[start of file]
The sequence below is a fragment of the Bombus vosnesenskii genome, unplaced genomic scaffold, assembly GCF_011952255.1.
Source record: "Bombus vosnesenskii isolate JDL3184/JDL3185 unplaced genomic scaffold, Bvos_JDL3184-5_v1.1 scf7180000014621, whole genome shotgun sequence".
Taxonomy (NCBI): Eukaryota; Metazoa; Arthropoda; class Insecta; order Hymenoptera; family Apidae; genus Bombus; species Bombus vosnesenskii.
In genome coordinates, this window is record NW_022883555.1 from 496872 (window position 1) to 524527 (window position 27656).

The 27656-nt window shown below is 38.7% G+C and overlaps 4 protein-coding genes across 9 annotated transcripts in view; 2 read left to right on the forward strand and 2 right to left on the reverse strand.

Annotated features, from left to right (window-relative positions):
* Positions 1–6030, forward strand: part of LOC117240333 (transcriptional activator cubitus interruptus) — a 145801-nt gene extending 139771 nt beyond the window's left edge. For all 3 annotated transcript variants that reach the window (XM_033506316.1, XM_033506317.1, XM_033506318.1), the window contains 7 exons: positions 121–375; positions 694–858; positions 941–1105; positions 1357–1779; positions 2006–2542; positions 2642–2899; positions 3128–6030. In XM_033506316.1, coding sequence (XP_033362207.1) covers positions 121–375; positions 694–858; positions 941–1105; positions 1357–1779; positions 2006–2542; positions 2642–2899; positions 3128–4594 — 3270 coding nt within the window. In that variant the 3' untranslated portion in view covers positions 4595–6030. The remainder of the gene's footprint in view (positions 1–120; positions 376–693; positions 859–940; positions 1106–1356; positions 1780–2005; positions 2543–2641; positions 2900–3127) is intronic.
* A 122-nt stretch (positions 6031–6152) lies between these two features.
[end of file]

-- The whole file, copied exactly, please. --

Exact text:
The sequence below is a fragment of the Bombus vosnesenskii genome, unplaced genomic scaffold, assembly GCF_011952255.1.
Source record: "Bombus vosnesenskii isolate JDL3184/JDL3185 unplaced genomic scaffold, Bvos_JDL3184-5_v1.1 scf7180000014621, whole genome shotgun sequence".
Taxonomy (NCBI): Eukaryota; Metazoa; Arthropoda; class Insecta; order Hymenoptera; family Apidae; genus Bombus; species Bombus vosnesenskii.
In genome coordinates, this window is record NW_022883555.1 from 496872 (window position 1) to 524527 (window position 27656).

The 27656-nt window shown below is 38.7% G+C and overlaps 4 protein-coding genes across 9 annotated transcripts in view; 2 read left to right on the forward strand and 2 right to left on the reverse strand.

Annotated features, from left to right (window-relative positions):
* Positions 1–6030, forward strand: part of LOC117240333 (transcriptional activator cubitus interruptus) — a 145801-nt gene extending 139771 nt beyond the window's left edge. For all 3 annotated transcript variants that reach the window (XM_033506316.1, XM_033506317.1, XM_033506318.1), the window contains 7 exons: positions 121–375; positions 694–858; positions 941–1105; positions 1357–1779; positions 2006–2542; positions 2642–2899; positions 3128–6030. In XM_033506316.1, coding sequence (XP_033362207.1) covers positions 121–375; positions 694–858; positions 941–1105; positions 1357–1779; positions 2006–2542; positions 2642–2899; positions 3128–4594 — 3270 coding nt within the window. In that variant the 3' untranslated portion in view covers positions 4595–6030. The remainder of the gene's footprint in view (positions 1–120; positions 376–693; positions 859–940; positions 1106–1356; positions 1780–2005; positions 2543–2641; positions 2900–3127) is intronic.
* A 122-nt stretch (positions 6031–6152) lies between these two features.